That question is asked at nearly every medical and dental appointment. And most of us think for a moment, does anything hurt, am I sick, and then state that we feel healthy. Are we truly healthy? As a dentist, I am trained to focus on teeth and their supporting tissues to determine if they are healthy. However, it is just as important to remember that oral health is just one component of overall health.
- So what is health?
- Does it mean to simply feel healthy?
- To have no aches and pains?
- To be disease free?
As defined by the World Health Organization, “Health is a state of complete physical, mental and social well being, and not merely the absence of disease or infirmity.” Feeling well on a daily basis does not qualify a person as healthy. In fact, many of us, myself included, are not as healthy as we think.
Everyone desires to be healthy, but health is a privilege that has to be earned. We do not become healthy because we wish to be healthy. We have to work at it. In some cases we have to struggle and sacrifice to attain health. Maybe that means giving up pop or candy. Perhaps it means brushing twice a day and flossing every day. It might mean having fillings, crowns, and other dental work done to help create a cleansable oral environment. In any case, it means that each of us may have to give up something we want (time or sugar, etc) in order to get something we all desperately need: health.
How does being healthy apply to dentistry?
When we talk about dental health, there are three factors to consider: the foundation, decay, and the chewing system. The foundation is made up of the gums and the bone that supports the teeth. To be healthy, the foundation needs to be free of plaque and acid attack from the bacteria that cause gum disease. Removing plaque is a daily need, and is accomplished with dental floss and with a toothbrush. In truth, your hygienist has little to do with the prevention of gum disease. It is each person’s responsibility to be healthy. Teeth should be free of decay. The easiest way to avoid decay is to avoid sugar and acid, which are the main contributors to tooth decay. Avoidance of decay may be difficult for some of us, as it may mean giving up the pop or chocolate that we enjoy so much. The chewing system is made up of the jaw joint, teeth, and the muscles and nerves that control the joint. If the muscles, nerves, joints, and teeth are all working in harmony, there is no pain or disease and the system is healthy. Any change in this system can lead to pain while chewing or yawning, such as headaches, or muscle cramps.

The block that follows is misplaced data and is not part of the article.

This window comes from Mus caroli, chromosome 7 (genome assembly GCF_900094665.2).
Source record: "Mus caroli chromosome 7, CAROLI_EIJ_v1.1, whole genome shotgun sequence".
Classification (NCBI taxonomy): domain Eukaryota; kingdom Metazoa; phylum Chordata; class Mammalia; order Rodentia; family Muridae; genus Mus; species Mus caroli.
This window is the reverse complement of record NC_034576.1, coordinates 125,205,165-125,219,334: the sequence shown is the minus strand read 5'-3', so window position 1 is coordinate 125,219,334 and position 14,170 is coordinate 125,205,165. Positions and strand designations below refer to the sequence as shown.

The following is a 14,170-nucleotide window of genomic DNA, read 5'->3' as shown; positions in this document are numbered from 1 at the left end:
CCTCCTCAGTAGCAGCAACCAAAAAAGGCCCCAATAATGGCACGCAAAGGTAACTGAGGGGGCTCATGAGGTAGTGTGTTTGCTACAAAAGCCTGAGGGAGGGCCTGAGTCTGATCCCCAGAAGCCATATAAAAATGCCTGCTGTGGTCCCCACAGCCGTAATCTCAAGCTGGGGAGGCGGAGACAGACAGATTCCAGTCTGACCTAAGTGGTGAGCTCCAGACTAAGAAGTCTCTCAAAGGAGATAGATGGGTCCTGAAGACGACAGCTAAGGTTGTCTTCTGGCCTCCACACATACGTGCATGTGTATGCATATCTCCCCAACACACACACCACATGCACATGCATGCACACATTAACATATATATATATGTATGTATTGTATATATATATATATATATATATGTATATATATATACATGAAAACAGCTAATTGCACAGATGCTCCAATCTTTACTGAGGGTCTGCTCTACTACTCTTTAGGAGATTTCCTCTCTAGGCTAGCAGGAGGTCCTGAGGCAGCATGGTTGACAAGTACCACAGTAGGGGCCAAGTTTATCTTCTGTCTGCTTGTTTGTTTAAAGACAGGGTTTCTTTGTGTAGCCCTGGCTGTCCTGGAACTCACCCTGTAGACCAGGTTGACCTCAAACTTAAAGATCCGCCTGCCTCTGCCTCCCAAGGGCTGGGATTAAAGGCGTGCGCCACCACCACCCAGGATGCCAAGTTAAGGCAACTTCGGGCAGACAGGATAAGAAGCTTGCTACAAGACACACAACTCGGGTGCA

You may be wondering, then, how do I get healthy? The first step is to have the desire to be healthy. Second, we have to make decisions in our lives that will promote health. Oral health (and overall physical health) is a step, but health, remember, is also about mental and social health. Stress in our jobs, relationships, families, and personal lives can also lead us to feel unhealthy. We must make conscious and sometimes difficult decisions to be healthy. Finally, we have to act on those decisions and find someone who will hold us accountable for them. Only with desire, decision, and action can we truly achieve our goal of health.
So…how IS your health?